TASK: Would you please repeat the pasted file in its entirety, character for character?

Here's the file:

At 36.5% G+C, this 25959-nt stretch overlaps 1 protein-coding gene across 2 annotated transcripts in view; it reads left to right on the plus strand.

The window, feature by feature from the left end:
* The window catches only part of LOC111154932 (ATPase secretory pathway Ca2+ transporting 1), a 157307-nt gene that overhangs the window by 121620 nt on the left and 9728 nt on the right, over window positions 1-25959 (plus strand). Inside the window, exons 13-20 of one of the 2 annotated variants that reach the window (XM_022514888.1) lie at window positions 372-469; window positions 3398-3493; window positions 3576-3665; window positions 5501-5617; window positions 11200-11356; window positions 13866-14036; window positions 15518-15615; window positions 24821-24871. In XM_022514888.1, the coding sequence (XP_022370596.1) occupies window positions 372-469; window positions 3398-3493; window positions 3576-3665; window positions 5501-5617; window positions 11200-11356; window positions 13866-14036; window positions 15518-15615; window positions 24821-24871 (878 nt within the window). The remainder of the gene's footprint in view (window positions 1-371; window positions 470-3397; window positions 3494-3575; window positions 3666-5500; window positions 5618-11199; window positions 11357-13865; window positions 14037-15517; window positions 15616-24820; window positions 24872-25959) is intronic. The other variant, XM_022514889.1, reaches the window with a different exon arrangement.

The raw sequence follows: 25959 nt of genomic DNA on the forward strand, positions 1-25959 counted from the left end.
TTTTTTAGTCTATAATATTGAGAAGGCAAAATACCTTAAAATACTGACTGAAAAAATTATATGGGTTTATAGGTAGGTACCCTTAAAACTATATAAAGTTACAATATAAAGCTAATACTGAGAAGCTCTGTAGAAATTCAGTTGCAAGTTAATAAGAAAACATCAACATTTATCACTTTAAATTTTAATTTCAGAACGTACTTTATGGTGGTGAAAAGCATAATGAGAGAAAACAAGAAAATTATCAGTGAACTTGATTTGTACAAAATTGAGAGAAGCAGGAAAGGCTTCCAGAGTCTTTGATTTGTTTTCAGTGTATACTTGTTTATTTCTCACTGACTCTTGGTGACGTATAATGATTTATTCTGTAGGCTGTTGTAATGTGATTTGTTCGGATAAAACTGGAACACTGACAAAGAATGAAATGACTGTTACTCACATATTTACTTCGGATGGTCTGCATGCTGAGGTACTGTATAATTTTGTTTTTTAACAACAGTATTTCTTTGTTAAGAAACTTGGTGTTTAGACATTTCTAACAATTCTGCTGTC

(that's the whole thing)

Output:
At 36.5% G+C, this 25959-nt stretch overlaps 1 protein-coding gene across 2 annotated transcripts in view; it reads left to right on the plus strand.

The window, feature by feature from the left end:
* The window catches only part of LOC111154932 (ATPase secretory pathway Ca2+ transporting 1), a 157307-nt gene that overhangs the window by 121620 nt on the left and 9728 nt on the right, over window positions 1-25959 (plus strand). Inside the window, exons 13-20 of one of the 2 annotated variants that reach the window (XM_022514888.1) lie at window positions 372-469; window positions 3398-3493; window positions 3576-3665; window positions 5501-5617; window positions 11200-11356; window positions 13866-14036; window positions 15518-15615; window positions 24821-24871. In XM_022514888.1, the coding sequence (XP_022370596.1) occupies window positions 372-469; window positions 3398-3493; window positions 3576-3665; window positions 5501-5617; window positions 11200-11356; window positions 13866-14036; window positions 15518-15615; window positions 24821-24871 (878 nt within the window). The remainder of the gene's footprint in view (window positions 1-371; window positions 470-3397; window positions 3494-3575; window positions 3666-5500; window positions 5618-11199; window positions 11357-13865; window positions 14037-15517; window positions 15616-24820; window positions 24872-25959) is intronic. The other variant, XM_022514889.1, reaches the window with a different exon arrangement.

The raw sequence follows: 25959 nt of genomic DNA on the forward strand, positions 1-25959 counted from the left end.
TTTTTTAGTCTATAATATTGAGAAGGCAAAATACCTTAAAATACTGACTGAAAAAATTATATGGGTTTATAGGTAGGTACCCTTAAAACTATATAAAGTTACAATATAAAGCTAATACTGAGAAGCTCTGTAGAAATTCAGTTGCAAGTTAATAAGAAAACATCAACATTTATCACTTTAAATTTTAATTTCAGAACGTACTTTATGGTGGTGAAAAGCATAATGAGAGAAAACAAGAAAATTATCAGTGAACTTGATTTGTACAAAATTGAGAGAAGCAGGAAAGGCTTCCAGAGTCTTTGATTTGTTTTCAGTGTATACTTGTTTATTTCTCACTGACTCTTGGTGACGTATAATGATTTATTCTGTAGGCTGTTGTAATGTGATTTGTTCGGATAAAACTGGAACACTGACAAAGAATGAAATGACTGTTACTCACATATTTACTTCGGATGGTCTGCATGCTGAGGTACTGTATAATTTTGTTTTTTAACAACAGTATTTCTTTGTTAAGAAACTTGGTGTTTAGACATTTCTAACAATTCTGCTGTC